Compassion Based CBT and Spirituality Work Well Together

Posted by: Farah Lodi on March 20, 2015 12:00 pm

Compassion-based CBT, as described by Paul Weber, could be straight out of a manual of Buddhist teachings, or from Holy Scriptures. I use a lot of CBT with my clients, but in cases where the monk-555391_640client is overly focused on self-criticism and shame, actually believing the “alternative healthy thoughts” is a struggle. Conceptually they understand the logic of Socratic dialogue, but they don’t integrate the rational thoughts, maybe because they lack a key ingredient crucial to recovery: self-compassion. This is when I use more compassion-based interventions. Finding and developing self-compassion is a lot easier with religious clients. Here’s why:

Clients who practice religion based on Abrahamic traditions tell me that the essence of the “compassionate self” goes back to the spirit of God which was blown into Adam and is the source of goodness in all humans. They acknowledge self-compassion as a tool for challenging the devil – who misleads and tricks us through negative self- talk. They equate the automatic negative thoughts associated with our inner voices (the critic, worrier and perfectionist), as a device of evil. Challenging and minimizing evil thoughts is part of their religious belief system anyway. These clients can more easily cultivate self confidence as well. Why? Because they believe that God has a purpose for them – so since it is Divinely ordained, they must have the ability to carry out that purpose. Behavior activation, behavior experiments, and finding evidence to support core beliefs are easier to engage in when they are in harmony with spiritual teachings. The compassionate self fits in well with both science as an emotion regulation system and with religion, as a source of spiritual strength.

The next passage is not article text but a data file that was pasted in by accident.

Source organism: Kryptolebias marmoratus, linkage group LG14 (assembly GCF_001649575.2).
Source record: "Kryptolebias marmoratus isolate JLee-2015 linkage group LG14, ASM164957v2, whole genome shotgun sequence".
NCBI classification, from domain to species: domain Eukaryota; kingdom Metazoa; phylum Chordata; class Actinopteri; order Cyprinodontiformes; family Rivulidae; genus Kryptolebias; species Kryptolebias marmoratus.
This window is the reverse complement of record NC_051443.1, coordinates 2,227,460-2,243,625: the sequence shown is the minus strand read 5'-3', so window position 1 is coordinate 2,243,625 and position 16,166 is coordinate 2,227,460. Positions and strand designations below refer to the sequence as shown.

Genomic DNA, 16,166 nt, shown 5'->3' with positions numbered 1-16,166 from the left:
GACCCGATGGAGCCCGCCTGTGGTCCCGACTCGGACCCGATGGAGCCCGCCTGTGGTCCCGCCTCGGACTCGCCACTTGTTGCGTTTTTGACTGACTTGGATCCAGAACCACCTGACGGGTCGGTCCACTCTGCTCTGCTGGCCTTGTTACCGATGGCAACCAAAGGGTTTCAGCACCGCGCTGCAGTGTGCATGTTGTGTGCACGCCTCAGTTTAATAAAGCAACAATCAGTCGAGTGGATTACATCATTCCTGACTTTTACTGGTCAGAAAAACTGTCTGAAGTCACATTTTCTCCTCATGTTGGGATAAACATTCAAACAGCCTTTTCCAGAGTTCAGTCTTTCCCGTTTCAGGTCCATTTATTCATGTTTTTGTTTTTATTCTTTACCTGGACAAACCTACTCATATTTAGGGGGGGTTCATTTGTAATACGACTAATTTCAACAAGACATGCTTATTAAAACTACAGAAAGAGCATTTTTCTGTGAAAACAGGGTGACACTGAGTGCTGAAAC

Sometimes, though, I see the opposite. Clients who had very insecure attachment to their mothers specifically, or who were emotionally or physically abused by mothers, tend to abandon spiritual faith. It’s unfathomable to them that a God would allow what happened to them, to happen. With no inspiration for self-compassion and no lived experience of it either, it’s an uphill journey to help them cultivate good feelings out of nothing. Nurturing the compassionate self does not appeal to their intellect, as it isn’t linked to anything they can actually relate to. The emotion regulation system that is most active in these cases is the fear and danger system – clients are hyper vigilant and conditioned to be reactive. These are the difficult cases. This is when Rogerian style unconditional positive regard and empathic listening are the keys that help in the process of recovery. This is when ideas don’t heal, the therapeutic relationship does.

*The views expressed by our authors are personal opinions and do not necessarily reflect the views of the CCPA

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